I can’t resist adding a second part to my original post. The most incredible thing happened yesterday at the Old Dutch. For the first time any of us can remember, we had a Hessian visit the church. Now when we tell the story of the Headless Horseman, we also touch on the role that Hessian mercenaries played in the American Revolution, especially in the area around the Old Dutch Church and Sleepy Hollow. Let us take a moment to remember this grievance against King George the III as it is enumerated in the Declaration of Independence:
He is at this time transporting large Armies of foreign Mercenaries to complete the works of death, desolation and tyranny, already begun with circumstances of Cruelty & perfidy scarcely paralleled in the most barbarous ages, and totally unworthy the Head of a civilized nation.”Declaration of Independence
These “Armies of foreign Mercenaries” were the Hessians. The fear of Hessian troops during the revolution was real. I like to say they were the storm troopers of the revolution. The family of Cornelius and Elizabeth Van Tassel knew this first-hand when the British decided to teach this group of patriots a lesson and send Hessian forces to their home one night. The Van Tassel men engaged the Hessian soldiers but did not prevail. The men were captured, the livestock rounded up, and the house looted and burned. And while this was going on, Elizabeth was looking for her baby Leah, fearful that she perished in the fire. But a Hessian soldier showed her that he had the baby. Leah, along with a blanket were returned to the mother. Both mother and daughter would survive this cold November night, but young Cornelius, Jr. would eventually perish from pneumonia. Sometime after this night a headless Hessian corpse was found by the family, and Elizabeth, remembering the Hessian who saved her baby, wanted him to be buried at the Old Dutch Burying Ground. And so he was, in an unmarked grave. This is just one type of Hessian story that Washington Irving may have heard from people like the Van Tassel family. It could have inspired his own Headless Horseman. The fact that he made his Horseman a Hessian was not lost on the readers of his story who still remembered their role in the war.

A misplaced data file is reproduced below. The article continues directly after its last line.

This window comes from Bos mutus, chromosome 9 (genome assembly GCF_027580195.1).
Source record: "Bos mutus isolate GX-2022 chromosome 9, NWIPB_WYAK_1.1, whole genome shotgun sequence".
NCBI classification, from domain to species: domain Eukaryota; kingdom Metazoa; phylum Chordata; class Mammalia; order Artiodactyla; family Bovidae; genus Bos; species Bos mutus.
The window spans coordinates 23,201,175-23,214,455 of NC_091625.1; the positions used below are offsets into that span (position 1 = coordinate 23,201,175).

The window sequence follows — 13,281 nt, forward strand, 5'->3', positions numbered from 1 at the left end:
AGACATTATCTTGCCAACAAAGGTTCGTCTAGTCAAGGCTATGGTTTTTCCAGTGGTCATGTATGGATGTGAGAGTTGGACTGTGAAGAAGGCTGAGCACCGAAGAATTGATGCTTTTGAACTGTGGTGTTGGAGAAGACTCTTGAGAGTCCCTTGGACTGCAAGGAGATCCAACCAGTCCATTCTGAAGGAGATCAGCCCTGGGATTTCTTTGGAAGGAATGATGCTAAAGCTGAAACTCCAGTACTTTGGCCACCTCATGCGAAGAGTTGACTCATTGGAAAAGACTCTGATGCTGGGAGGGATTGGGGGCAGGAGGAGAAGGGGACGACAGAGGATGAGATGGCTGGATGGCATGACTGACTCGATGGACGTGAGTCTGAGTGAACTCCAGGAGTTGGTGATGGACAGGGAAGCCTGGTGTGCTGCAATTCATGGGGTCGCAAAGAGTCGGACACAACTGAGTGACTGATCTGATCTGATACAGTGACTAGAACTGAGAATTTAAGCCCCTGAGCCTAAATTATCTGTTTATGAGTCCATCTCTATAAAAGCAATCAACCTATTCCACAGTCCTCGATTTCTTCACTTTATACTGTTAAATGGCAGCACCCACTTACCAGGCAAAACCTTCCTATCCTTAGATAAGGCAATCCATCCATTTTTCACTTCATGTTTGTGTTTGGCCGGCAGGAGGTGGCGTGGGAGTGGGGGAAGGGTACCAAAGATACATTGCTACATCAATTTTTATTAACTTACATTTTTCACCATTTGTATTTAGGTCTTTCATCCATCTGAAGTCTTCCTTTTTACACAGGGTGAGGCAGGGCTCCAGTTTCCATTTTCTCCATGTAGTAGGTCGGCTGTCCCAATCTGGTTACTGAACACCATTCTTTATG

I always tell this story and to my surprise, when I finished telling a version of it yesterday a woman pointed to her male companion and said, “He is a Hessian”. We always get excited when descendants from the early Dutch community show up at the Church. I felt the same way when I met this gentleman. He was totally aware of the Hessian role in the revolution. It was the Legend of Sleepy Hollow that brought him and his wife and children to the church. Suddenly, the sound of German filled the sanctuary. I almost wanted to say, “Welcome, Home”. We spent a few minutes talking about Hessians in popular culture. (I’m thinking of you TURN and Fox Sleepy Hollow fans!) But he was a real sport when I pulled out my Flat Andre. He put on a smile and his wife snapped this shot:
It was a real pleasure sharing history with Matthias and his family. It’s the best part of weekends at the Old Dutch Church.